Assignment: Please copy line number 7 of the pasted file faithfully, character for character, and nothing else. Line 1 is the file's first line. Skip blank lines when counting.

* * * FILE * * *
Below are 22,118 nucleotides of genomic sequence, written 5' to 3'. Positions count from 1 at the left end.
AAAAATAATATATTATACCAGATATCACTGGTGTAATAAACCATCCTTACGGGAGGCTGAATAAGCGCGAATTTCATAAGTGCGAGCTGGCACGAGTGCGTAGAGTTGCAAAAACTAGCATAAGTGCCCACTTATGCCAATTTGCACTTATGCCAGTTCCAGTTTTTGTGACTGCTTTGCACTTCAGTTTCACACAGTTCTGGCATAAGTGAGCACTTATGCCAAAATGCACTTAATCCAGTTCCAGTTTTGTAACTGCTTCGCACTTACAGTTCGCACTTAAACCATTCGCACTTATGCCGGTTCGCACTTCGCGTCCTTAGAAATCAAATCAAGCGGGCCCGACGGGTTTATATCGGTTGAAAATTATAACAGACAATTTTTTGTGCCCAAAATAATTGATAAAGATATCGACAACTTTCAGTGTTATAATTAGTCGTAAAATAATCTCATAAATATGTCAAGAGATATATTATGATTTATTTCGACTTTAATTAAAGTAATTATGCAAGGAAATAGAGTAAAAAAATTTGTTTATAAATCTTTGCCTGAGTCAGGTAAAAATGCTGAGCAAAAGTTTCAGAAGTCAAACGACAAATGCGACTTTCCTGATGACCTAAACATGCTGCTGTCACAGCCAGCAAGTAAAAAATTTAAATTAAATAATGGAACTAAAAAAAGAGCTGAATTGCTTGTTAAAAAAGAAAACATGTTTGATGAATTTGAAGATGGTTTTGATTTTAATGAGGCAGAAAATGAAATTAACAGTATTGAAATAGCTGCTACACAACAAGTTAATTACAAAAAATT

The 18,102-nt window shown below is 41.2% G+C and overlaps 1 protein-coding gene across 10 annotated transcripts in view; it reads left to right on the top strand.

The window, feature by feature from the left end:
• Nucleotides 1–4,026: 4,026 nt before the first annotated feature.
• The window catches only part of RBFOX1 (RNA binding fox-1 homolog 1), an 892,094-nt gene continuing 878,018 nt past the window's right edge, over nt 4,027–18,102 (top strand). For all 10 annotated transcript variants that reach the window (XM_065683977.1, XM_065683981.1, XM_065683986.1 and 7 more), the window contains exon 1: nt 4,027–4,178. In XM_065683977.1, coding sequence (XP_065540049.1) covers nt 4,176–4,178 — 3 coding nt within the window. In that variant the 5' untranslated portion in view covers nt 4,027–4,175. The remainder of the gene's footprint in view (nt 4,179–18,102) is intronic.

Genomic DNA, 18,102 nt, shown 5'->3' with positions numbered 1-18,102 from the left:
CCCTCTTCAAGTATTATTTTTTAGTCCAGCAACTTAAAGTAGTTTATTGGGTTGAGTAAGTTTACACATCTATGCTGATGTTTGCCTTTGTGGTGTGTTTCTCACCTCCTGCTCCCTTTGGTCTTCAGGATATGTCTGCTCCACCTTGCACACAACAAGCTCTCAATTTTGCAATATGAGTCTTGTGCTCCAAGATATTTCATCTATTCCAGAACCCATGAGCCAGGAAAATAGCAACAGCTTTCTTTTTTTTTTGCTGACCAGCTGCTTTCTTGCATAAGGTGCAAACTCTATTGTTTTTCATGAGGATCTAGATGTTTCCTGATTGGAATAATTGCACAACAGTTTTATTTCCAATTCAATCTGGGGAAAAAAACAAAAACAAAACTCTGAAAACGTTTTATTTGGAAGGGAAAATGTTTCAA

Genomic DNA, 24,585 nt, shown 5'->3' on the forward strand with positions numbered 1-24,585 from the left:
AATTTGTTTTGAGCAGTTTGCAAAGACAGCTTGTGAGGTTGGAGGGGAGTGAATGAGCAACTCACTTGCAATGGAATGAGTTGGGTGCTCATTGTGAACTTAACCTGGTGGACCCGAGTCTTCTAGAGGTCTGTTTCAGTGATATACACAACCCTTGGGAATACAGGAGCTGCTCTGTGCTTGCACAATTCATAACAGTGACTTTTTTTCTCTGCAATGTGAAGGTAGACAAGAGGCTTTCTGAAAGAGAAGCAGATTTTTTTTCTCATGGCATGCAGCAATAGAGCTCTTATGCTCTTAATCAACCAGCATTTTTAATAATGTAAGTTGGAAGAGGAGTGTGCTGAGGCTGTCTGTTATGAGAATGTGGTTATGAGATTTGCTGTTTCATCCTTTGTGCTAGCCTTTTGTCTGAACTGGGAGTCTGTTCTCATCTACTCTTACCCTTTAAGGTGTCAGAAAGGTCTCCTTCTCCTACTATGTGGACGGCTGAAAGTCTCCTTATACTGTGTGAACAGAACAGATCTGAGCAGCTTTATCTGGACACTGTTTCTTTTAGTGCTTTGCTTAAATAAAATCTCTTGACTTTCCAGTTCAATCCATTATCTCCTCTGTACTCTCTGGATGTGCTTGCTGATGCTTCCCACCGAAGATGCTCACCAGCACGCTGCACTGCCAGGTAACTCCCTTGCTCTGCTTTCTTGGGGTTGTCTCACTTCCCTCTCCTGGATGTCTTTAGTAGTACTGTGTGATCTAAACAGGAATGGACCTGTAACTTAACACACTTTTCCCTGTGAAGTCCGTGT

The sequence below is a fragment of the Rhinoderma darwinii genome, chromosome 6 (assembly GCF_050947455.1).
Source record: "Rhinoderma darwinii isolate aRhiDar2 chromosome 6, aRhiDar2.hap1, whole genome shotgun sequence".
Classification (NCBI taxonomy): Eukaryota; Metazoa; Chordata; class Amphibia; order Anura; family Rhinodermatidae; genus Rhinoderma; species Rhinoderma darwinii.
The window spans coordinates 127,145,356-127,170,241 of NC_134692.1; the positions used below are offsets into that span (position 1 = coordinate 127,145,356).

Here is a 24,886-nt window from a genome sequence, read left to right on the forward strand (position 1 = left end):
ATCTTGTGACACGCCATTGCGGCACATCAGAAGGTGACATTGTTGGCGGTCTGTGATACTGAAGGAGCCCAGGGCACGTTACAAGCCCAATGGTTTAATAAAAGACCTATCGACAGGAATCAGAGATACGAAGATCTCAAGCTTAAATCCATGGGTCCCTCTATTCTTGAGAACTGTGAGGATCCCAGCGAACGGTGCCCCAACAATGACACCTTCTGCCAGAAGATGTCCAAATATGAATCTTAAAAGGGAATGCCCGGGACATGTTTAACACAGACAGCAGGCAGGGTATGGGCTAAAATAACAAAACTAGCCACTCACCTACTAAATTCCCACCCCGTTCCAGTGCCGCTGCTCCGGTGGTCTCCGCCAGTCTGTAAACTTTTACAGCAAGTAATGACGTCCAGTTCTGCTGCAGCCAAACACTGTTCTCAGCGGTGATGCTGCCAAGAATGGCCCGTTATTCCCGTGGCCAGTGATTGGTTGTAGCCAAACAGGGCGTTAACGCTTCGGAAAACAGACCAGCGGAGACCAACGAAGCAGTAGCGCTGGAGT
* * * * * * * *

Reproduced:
Genomic DNA, 18,102 nt, shown 5'->3' with positions numbered 1-18,102 from the left: